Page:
OSCARS: Nominated Docs Traverse Challenging Territory
OSCARS: Hammond’s Down-To-The-Wire Predictions For 2013 Winners & Losers
Ari Karpel and David Mermelstein are AwardsLine contributors
From the homemade, unpolished qualities of 5 Broken Cameras and The Gatekeepers to the journalism of How To Survive A Plague and the investigations of The Invisible War and Searching For Sugar Man, this year’s documentary feature nominees traverse challenging and rewarding territory. Here’s a look at the films from which voters must choose.
The homemade quality that permeates 5 Broken Cameras is its greatest strength. For what this plainspoken documentary lacks in polish, it makes up for in heartfelt emotion. The film centers on the life of its filmmaker, Emad Burnat, a Palestinian resident of Bil’in, a village in the occupied West Bank near the Israeli border. It opens with the birth of Burnat’s son Gibreel in 2005. Then, paralleling the first few years of Gibreel’s life, the film charts the hardships endured by the village as it copes with the erection of a barrier, built by Israel, that separates Bil’in from its olives groves.
“I just started to film and document my people’s nonviolent struggles in the village in 2005”, Burnat says, speaking recently by phone from Bil’in. “I decided to take part with my camera. I used it for many purposes. I was the only one in my village with a camera. I used it to protect myself and to spread the news to TV. I wanted to make this not like any other documentary. I was filming for more than five years, and then I decided to start the editing”.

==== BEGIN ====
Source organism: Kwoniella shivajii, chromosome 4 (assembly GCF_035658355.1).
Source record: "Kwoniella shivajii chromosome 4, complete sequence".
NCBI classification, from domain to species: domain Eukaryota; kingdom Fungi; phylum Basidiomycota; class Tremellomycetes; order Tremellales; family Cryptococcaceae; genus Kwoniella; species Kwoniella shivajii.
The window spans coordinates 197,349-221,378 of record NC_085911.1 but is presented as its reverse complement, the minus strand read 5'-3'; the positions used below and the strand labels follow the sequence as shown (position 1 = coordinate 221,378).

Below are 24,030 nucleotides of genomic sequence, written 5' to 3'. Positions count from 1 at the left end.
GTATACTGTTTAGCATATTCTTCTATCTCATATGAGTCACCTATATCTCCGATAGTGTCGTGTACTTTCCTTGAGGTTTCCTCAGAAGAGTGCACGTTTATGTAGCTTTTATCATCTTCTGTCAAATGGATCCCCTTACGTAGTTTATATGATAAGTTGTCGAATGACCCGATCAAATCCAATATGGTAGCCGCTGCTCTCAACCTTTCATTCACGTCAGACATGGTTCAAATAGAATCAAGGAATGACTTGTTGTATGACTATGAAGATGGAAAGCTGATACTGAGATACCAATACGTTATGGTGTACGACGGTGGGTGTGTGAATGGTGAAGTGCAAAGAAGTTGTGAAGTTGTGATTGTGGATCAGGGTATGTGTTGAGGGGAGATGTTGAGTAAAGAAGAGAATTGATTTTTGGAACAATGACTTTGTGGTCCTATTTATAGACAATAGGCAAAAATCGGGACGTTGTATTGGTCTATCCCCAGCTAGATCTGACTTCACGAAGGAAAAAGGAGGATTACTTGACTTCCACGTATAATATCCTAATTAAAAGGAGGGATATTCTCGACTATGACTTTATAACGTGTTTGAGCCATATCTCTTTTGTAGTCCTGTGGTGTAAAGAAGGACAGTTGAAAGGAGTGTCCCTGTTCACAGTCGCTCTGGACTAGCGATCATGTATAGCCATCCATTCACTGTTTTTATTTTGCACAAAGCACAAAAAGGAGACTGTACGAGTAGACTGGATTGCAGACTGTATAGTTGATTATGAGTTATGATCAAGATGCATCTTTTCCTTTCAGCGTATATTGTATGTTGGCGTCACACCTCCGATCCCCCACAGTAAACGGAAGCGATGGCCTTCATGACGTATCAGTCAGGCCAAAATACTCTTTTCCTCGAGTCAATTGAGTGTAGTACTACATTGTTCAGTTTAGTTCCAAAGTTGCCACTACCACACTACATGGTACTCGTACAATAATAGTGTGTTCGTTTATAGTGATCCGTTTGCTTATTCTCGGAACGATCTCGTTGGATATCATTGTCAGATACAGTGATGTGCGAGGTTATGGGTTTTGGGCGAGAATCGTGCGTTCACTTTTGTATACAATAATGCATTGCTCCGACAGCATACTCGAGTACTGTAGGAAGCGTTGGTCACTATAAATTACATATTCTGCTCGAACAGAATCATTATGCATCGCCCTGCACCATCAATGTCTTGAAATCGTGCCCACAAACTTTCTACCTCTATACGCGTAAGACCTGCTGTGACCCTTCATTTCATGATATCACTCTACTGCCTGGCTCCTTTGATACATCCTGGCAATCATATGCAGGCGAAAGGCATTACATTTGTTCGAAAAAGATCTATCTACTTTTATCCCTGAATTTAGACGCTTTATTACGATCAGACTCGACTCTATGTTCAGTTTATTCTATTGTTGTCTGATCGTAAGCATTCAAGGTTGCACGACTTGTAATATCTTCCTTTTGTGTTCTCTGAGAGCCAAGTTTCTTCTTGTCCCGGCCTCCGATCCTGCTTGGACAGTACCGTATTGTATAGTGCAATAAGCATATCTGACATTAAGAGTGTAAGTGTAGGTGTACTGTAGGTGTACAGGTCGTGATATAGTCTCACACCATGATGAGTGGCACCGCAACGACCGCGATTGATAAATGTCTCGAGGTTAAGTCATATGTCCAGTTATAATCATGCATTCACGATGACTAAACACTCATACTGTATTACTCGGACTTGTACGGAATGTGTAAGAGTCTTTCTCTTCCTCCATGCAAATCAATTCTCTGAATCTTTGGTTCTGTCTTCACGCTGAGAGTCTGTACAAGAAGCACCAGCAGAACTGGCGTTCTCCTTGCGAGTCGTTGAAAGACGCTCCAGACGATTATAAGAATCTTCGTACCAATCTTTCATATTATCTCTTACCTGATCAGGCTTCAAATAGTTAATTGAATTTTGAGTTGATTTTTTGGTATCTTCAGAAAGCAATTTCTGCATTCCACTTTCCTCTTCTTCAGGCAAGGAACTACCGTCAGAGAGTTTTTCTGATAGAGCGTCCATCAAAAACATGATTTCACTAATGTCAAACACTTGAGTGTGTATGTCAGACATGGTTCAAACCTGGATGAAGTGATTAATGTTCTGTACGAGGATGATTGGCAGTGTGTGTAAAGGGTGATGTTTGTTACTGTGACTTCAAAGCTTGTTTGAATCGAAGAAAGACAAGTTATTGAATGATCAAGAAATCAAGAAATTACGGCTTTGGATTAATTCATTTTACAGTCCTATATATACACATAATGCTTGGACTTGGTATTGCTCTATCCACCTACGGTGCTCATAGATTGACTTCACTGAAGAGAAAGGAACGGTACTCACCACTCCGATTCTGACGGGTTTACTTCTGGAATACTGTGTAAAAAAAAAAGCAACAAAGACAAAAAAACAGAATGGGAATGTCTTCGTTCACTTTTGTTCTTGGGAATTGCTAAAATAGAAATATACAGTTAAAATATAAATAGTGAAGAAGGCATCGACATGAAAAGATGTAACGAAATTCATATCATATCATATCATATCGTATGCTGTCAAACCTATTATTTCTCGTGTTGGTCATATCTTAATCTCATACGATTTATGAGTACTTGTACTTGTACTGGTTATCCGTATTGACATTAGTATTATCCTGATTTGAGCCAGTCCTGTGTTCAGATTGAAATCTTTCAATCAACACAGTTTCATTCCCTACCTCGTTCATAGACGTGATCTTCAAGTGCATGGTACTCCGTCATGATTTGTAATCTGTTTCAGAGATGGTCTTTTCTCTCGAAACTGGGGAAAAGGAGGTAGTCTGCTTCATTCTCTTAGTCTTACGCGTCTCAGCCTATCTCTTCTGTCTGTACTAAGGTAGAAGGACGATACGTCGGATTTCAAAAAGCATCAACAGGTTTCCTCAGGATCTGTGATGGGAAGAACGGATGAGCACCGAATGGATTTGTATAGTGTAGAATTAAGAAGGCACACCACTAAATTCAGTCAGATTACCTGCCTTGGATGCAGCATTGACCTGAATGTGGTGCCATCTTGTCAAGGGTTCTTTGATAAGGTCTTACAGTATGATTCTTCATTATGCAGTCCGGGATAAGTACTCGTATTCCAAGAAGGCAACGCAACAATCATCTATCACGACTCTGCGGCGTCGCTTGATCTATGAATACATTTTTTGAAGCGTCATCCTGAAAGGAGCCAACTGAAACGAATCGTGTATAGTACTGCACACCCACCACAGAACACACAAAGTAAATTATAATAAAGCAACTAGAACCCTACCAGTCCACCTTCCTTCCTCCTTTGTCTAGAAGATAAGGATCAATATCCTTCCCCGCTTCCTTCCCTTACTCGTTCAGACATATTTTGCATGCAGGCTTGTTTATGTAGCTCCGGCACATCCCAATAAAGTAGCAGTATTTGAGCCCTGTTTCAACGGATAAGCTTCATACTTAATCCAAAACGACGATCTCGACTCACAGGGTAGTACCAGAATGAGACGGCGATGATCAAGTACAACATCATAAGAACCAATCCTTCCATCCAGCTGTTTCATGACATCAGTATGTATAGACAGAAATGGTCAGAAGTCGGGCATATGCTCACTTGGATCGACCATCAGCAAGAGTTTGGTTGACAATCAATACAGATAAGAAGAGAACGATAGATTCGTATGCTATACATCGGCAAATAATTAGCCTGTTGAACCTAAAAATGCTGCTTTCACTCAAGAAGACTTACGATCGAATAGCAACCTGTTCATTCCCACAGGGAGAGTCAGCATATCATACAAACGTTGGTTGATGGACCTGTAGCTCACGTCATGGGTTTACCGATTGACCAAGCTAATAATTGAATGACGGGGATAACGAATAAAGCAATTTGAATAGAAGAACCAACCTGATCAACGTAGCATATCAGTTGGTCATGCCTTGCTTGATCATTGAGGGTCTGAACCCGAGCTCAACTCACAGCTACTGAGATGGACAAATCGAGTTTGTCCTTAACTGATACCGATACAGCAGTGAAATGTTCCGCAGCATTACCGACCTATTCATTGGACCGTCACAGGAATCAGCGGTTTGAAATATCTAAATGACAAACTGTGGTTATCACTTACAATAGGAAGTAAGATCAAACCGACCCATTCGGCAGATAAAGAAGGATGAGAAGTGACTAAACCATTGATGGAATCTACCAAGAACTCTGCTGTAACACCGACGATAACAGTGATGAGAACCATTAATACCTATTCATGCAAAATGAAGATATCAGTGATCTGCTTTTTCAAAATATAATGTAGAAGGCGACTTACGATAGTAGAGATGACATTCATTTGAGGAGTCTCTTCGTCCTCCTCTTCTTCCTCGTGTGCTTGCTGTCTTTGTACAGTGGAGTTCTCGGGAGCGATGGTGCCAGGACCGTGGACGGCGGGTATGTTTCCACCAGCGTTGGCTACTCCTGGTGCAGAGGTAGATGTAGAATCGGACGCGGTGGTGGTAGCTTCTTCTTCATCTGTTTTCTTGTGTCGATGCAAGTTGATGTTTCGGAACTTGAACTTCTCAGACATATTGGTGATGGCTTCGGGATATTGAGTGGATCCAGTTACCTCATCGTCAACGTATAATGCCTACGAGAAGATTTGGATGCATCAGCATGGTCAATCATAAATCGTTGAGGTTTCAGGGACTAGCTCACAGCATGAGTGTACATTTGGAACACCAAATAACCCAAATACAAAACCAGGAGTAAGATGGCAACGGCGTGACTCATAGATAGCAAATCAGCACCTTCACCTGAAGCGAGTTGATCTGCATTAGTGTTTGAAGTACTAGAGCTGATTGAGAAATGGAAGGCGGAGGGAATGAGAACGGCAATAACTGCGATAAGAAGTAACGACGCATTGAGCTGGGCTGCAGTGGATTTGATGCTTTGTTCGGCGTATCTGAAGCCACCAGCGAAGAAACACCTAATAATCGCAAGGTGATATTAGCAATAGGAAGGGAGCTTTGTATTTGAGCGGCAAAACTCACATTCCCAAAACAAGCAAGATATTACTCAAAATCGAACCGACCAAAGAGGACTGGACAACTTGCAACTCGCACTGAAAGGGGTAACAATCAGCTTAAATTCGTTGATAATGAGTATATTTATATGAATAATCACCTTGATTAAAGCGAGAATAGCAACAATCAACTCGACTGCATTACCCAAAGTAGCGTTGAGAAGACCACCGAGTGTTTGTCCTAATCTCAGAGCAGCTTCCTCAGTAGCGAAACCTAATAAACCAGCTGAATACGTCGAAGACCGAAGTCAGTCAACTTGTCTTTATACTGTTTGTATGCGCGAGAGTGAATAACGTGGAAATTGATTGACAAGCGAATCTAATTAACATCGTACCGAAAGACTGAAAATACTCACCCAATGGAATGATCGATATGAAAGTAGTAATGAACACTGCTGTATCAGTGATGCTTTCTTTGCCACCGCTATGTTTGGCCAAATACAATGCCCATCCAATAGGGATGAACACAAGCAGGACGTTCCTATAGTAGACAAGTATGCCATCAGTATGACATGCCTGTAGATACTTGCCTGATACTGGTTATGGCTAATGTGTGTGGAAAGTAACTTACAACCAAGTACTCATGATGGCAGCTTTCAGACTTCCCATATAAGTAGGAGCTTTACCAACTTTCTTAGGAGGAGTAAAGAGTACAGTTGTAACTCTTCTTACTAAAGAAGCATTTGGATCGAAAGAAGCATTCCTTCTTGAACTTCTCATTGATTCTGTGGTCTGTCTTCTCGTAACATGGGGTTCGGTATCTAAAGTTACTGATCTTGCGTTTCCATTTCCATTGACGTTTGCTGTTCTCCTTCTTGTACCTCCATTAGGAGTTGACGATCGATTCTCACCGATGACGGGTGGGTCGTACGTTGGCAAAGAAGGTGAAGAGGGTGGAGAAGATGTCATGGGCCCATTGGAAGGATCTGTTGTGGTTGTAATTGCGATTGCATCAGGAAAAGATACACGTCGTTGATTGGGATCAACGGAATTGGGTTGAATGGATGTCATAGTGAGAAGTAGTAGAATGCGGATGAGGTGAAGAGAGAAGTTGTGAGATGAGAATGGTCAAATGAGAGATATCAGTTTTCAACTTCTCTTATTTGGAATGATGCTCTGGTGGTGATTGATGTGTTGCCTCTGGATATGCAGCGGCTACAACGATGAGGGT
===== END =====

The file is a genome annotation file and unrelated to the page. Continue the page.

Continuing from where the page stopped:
Soon the nonviolent protests in Bil’in attracted sympathetic outsiders, including Israeli peace activists, one of whom, Guy Davidi, was also a filmmaker. Over time, Burnat and Davidi got to know and trust each other, resulting in a collaboration that produced this film.
“Of course, I wanted to say something political”, Davidi explains, speaking by phone from Tel Aviv. “But my real message was an emotional journey. In order to change opinions, you have to go through an emotional experience. You may do it through art. If you’re open emotionally to experiences, then you’re shocked and change your ideas. I’m looking to build motivation for change. There are a lot of ideas in the film. And you see how the Israeli side is reacting in a violent, aggressive way to this movement. You see how the government is treating a modest, friendly movement. And yet those Palestinians who are protesting are criticized by other elements in Palestinian society. Both of us, Emad and me, took big risks to do this film”.
Explaining his motivations not just to make this film, but also to do so by working with an Israeli, Burnat says: “People are suffering. Children are growing up here in a very bad situation, not a normal situation. We are the only people in the world who live under an occupation. I want my children to grow up in my home as others do in the world. I want them to have freedom and justice”.